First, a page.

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The winds of public opinion: Turbines in Brome-Missisquoi  

A proposed plan for a wind farm at the western end of Brome-Missisquoi has been modified, but the community remains divided on whether it should exist at all.

Several of the 300 people who packed into Bedford’s community centre Monday night called for a moratorium on windmills, or a referendum. While a number complained of a lack of transparency, others commended Groupe SM International and the municipalities on their efforts to inform the population.

“The support of the municipalities and the MRC will be helpful in getting the project approved by Hydro Quebec,” said Arthur Fauteux, warden of the Brome-Missisquoi MRC. He said the MRC will take a final position on the windmill issue at the end of August.

Groupe SM’s David Cliche, who once sat as the Parti Quebecois’ environment minister, gave a presentation of the revised project: Instead of 51 1.5 megawatt windmills located at least 500 metres from the nearest homes, Groupe SM is now looking at 30 larger windmills of 2 mw each. The new windmills will have bigger rotors, but will have no gearboxes, in order to reduce noise. They will also be no closer than 650 metres from the nearest residences in Stanbridge Station, Bedford Township and Pike River.

“There were many comments concerning the density of the windmills,” Cliche said of the earlier public meeting.

He said the final version of the project will be presented to Hydro in early August. Then if accepted, it would be submitted to Quebec’s farmland protection board (CPTAQ) and possibly the provincial environmental hearing board, the BAPE.

“There are still a lot of green lights needed before we can go ahead,” Cliche said.

But the region has what Groupe SM is looking for: Decent potential for steady, strong winds coming off the St. Lawrence Lowlands and the proximity to high tension transmission lines.

Yves Hennekens, one of two engineers hired by the Brome-Missisquoi MRC as consultants on the issue, said the project would provide $700,000 a year for municipalities and farmers, and pump $17 million into the regional economy.

“Overall, from a global point of view, the advantages are superior to the disadvantages,” he said.

However a number of area residents didn’t see it that way. Luce Brault of Notre-Dame-de-Stanbridge was the first, but not the last speaker of the night to demand a moratorium on the idea.

“This takes into account only the money,” she said. “It doesn’t take into account the BAPE, or the population of the MRC.”

Michel Lavoie of Stanbridge Station suggested a referendum. “If the result is positive, then we go ahead with this adventure, if it is negative then we put it to rest,” he said.

Pike River real estate developer Maurice Raymond said the windmills will have a negative impact on property values. “We won’t know for 10 years what percentage of value they will lose,” he said. “There are no positives, only negatives.”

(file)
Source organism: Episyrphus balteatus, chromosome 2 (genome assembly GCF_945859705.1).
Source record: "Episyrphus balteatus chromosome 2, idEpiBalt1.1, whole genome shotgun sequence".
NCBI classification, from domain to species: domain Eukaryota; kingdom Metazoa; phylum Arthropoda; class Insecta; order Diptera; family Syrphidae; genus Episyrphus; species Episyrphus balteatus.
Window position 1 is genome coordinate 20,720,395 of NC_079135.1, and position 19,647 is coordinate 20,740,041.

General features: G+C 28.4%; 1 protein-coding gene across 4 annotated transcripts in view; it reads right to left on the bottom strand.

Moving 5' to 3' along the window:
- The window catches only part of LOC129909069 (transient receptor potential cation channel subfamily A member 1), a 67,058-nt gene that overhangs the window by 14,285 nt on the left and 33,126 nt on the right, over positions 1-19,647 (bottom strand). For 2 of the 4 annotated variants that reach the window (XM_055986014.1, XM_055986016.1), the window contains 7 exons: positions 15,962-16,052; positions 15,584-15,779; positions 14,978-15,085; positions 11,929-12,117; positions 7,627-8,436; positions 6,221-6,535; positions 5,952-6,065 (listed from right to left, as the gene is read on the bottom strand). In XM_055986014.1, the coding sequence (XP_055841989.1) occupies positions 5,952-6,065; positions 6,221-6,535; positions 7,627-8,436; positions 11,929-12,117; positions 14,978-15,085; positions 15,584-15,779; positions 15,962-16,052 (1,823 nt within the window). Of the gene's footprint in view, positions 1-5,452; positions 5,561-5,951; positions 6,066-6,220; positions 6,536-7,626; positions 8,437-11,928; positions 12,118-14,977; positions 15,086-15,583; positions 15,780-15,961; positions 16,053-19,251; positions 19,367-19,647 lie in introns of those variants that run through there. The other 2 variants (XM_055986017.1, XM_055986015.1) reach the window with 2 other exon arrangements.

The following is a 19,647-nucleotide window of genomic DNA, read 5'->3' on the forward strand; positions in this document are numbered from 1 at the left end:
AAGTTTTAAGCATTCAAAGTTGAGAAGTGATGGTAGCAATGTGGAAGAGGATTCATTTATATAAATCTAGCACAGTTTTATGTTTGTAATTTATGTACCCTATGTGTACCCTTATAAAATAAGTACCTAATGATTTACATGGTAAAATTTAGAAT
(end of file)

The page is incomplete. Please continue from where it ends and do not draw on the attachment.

Not all comments were negative.

“People are afraid of change,” said Chantal Brodeur. “I think our region is privileged to be able to consider such a project.”

Another woman said more information should be made available about the impact on health and quality of life. She suggested windmills should never be closer than 2.5 km from the nearest house. Susan Muir also suggested a 2-km setback.

“I think this is an effective use of our territory,” said Andr? Pion, one of the farmers whose land is being considered for a wind turbine. “There are a lot of positives.”

Erin Meyer, who studied the environment at Trent University, said the world is facing an energy crisis, and anything that doesn’t pollute should be seriously considered. “I encourage people to look at the good and the bad and come to a conclusion that is good in the long term,” she said. For Meyer that means supporting wind power.

“When you buy a property you don’t buy the right to control your neighbour,” said one woman, who said opposition was a case of “not in my back yard.”

Yet another speaker suggested windmills might not be as effective as other, less visual forms of renewable energy. She suggested that alternatives such as geothermal heating and solar energy might be a better option.

“We must look at other forms of energy before we mortgage the western end of Brome-Missisquoi,” she said.

The decision-making process is far from over: Groupe SM’s project, which has already been reworked multiple times, will be presented in its final form at a public meeting on Aug. 2. A week later there will be public meetings on the content of the MRC regulation, with the final position of the Council of Mayors made public by the end of August.

Brome-Missisquoi Director General Robert Desmarais said information on the project, and the MRC’s efforts to regulate wind power, are posted on the MRC’s Internet website at www.brome-missisquoi.ca.

By Maurice Crossfield

The Record

30 May 2007

This article is the work of the source indicated. Any opinions expressed in it are not necessarily those of National Wind Watch.

The copyright of this article resides with the author or publisher indicated. As part of its noncommercial effort to present the environmental, social, scientific, and economic issues of large-scale wind power development to a global audience seeking such information, National Wind Watch endeavors to observe “fair use” as provided for in section 107 of U.S. Copyright Law and similar “fair dealing” provisions of the copyright laws of other nations. Send requests to excerpt, general inquiries, and comments via e-mail.

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